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Translink Buzzer Blog

Category: Buses

Say hello to the world’s first long-range battery E-bus!

BYD (Build your Dreams) is an all-electric bus manufacturers in North America, Europe and Asia.

They loaned CMBC a beautiful, brand new 40’ LFS electric bus to demo at a number of our depots and office locations this week.

Today, it was right here at Sapperton – TransLink’s HQ!

So, I took it upon myself to wonder down and have a look.

Some features of these buses:

  • Environmentally friendly, non-toxic, BYD Iron-Phosphate Battery powered. In fact, this battery at full charge will allow for about 250 km of driving and the battery lasts for 4000 charges meaning one battery can last a bus 1,000,000 kms!
  • Because it is 100% electric, there are zero emissions
  • Energy recovery and battery recharging through optimal regenerative braking which reduces brake component wear
  • Highly efficient and powerful AC in-wheel hub motors provide instant torque to perform in all driving conditions
  • Bi-directional AC charging allows full charging from 0-100% within four hours and the bus can be used as a mobile generator

Take a look at this beauty!

For more specs and information on this bus, check out this brochure.

Author: Adrienne Coling

TransLink prepares for stormy weather

Storms, they are a-brewin’!

As always, TransLink’s top priority is to ensure the safety of our customers and employees. So, in preparation for the inclement weather set to hit our region over the next few days, we are taking a number of steps.

Our Emergency Management group is participating in Emergency Management BC and Environment Canada conference calls to stay apprised of the forecast and expected outcomes as well as communicating within the organization to ensure necessary preparations are made.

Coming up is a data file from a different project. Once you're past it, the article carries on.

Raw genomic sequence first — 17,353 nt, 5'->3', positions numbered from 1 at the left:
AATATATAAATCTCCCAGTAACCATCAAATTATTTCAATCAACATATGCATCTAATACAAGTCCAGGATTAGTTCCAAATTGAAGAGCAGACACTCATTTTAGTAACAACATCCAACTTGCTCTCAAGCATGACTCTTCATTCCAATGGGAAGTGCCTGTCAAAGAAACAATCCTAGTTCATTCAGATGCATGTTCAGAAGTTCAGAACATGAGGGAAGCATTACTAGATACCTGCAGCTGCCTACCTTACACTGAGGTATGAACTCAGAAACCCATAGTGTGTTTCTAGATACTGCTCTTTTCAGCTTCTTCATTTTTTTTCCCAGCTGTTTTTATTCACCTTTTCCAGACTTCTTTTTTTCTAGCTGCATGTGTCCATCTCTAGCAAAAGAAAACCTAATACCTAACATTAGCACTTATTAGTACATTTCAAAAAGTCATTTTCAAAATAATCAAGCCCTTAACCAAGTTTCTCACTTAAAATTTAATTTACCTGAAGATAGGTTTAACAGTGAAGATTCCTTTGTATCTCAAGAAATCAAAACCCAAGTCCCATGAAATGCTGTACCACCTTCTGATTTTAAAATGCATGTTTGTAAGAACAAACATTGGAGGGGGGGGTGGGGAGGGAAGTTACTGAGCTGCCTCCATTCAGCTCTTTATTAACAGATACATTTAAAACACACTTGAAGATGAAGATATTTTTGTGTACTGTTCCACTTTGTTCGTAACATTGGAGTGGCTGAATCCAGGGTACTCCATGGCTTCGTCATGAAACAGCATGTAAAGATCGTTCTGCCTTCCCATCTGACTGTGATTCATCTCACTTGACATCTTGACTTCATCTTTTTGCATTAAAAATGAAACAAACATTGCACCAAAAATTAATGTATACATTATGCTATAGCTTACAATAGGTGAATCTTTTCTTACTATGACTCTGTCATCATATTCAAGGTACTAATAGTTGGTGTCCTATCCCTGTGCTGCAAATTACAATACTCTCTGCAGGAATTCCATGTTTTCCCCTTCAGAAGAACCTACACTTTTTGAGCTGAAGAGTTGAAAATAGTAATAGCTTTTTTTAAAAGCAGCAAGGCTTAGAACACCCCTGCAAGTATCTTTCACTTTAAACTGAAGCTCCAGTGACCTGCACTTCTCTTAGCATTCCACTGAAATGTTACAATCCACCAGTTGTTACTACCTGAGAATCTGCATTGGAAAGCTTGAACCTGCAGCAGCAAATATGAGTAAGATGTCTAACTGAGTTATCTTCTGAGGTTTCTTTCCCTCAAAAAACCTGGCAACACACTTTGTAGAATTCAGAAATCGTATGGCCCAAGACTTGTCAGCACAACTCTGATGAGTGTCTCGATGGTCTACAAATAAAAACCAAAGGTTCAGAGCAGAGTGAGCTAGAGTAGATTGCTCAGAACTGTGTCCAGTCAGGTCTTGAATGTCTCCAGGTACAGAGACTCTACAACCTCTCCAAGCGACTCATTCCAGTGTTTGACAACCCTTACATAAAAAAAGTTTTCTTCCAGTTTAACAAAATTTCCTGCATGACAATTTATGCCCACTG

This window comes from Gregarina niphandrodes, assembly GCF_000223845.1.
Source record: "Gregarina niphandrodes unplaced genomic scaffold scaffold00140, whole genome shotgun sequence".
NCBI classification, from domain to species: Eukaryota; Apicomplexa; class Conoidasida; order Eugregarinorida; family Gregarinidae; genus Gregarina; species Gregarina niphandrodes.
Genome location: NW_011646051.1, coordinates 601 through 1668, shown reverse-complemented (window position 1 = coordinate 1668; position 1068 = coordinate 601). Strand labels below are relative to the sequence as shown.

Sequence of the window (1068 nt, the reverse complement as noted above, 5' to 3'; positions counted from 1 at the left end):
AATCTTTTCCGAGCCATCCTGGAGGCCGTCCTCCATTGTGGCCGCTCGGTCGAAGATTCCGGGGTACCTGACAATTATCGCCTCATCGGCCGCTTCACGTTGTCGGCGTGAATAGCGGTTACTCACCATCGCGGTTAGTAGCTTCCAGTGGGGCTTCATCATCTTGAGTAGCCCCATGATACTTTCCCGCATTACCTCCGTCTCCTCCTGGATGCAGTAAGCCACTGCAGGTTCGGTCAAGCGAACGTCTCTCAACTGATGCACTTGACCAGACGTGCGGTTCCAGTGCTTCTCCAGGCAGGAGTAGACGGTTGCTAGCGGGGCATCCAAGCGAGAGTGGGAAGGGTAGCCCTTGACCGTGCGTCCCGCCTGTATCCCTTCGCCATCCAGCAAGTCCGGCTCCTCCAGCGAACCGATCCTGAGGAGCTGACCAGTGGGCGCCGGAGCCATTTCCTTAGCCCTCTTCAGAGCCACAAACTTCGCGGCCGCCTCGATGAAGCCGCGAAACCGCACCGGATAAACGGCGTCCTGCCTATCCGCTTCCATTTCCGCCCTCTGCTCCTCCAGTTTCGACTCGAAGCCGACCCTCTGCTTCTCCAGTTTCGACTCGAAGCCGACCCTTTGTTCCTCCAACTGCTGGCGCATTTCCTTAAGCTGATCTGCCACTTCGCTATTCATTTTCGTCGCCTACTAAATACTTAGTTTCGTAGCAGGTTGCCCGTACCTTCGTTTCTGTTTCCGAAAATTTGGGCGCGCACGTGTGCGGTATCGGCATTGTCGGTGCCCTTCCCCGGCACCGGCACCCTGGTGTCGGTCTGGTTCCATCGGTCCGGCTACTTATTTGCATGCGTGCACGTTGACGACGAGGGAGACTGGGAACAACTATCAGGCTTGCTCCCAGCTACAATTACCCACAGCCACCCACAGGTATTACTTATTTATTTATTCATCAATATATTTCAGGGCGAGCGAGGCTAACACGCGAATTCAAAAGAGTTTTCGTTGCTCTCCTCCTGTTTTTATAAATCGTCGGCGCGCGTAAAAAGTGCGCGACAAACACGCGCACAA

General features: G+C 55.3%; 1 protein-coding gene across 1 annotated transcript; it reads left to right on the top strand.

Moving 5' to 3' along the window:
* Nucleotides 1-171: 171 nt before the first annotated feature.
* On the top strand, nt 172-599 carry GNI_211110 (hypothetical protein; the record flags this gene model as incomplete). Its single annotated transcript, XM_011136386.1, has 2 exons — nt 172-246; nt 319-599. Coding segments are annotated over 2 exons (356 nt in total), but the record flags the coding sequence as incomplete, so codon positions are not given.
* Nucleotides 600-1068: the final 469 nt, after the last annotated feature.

Tree branches falling into our trolley overhead wires can be an issue during high-wind conditions, so we are checking known risk locations to prepare.

We also sometimes face road debris, which can result in detours for our bus service. Transit Supervisors and other support staff out on the road, such as Transit Security, in order to proactively identify such problem areas and communicate them out. Once identified, we can react quickly by contacting the municipality responsible for clearing the trees or debris.


In case of high winds, SkyTrain service over the SkyBridge between New Westminster and Surrey may operate at reduced speeds.

If wind speeds exceed 100 kph, service could be temporarily suspended.

We’ve also proactively reached out to construction projects adjacent to SkyTrain to ensure items are properly secured, to prevent anything being blown onto the tracks.

Here’s what you can do to prepare yourself:

  • Sign up for Transit Alerts so we can let you know if there are any service issues or changes
  • Follow our fabulous Customer Information team @TransLink on Twitter or phone 604-953-3333.
  • Plan ahead with our Trip Planner and give yourself extra time on your commute
  • Be aware! More people than usual tend to take transit during nasty weather – common transit courtesy applies even more on days like these!